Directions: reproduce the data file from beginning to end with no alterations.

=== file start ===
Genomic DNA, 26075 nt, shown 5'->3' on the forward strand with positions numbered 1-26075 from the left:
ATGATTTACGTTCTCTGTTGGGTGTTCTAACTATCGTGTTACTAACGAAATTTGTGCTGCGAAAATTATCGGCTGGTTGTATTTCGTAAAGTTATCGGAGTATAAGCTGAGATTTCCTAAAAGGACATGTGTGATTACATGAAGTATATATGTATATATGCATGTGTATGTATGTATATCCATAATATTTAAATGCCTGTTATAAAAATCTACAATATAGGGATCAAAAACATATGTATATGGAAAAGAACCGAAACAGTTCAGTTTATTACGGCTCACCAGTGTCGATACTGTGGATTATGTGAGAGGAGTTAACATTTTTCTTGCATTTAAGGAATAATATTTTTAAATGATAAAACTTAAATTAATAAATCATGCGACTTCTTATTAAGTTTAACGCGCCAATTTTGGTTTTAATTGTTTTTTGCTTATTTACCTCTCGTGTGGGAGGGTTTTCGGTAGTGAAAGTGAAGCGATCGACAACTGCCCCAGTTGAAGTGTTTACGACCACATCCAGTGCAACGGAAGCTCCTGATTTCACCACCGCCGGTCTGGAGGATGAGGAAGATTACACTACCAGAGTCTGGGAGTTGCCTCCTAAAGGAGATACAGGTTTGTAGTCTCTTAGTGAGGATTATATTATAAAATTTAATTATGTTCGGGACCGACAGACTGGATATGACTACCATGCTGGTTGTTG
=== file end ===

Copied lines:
Genomic DNA, 26075 nt, shown 5'->3' on the forward strand with positions numbered 1-26075 from the left:
ATGATTTACGTTCTCTGTTGGGTGTTCTAACTATCGTGTTACTAACGAAATTTGTGCTGCGAAAATTATCGGCTGGTTGTATTTCGTAAAGTTATCGGAGTATAAGCTGAGATTTCCTAAAAGGACATGTGTGATTACATGAAGTATATATGTATATATGCATGTGTATGTATGTATATCCATAATATTTAAATGCCTGTTATAAAAATCTACAATATAGGGATCAAAAACATATGTATATGGAAAAGAACCGAAACAGTTCAGTTTATTACGGCTCACCAGTGTCGATACTGTGGATTATGTGAGAGGAGTTAACATTTTTCTTGCATTTAAGGAATAATATTTTTAAATGATAAAACTTAAATTAATAAATCATGCGACTTCTTATTAAGTTTAACGCGCCAATTTTGGTTTTAATTGTTTTTTGCTTATTTACCTCTCGTGTGGGAGGGTTTTCGGTAGTGAAAGTGAAGCGATCGACAACTGCCCCAGTTGAAGTGTTTACGACCACATCCAGTGCAACGGAAGCTCCTGATTTCACCACCGCCGGTCTGGAGGATGAGGAAGATTACACTACCAGAGTCTGGGAGTTGCCTCCTAAAGGAGATACAGGTTTGTAGTCTCTTAGTGAGGATTATATTATAAAATTTAATTATGTTCGGGACCGACAGACTGGATATGACTACCATGCTGGTTGTTG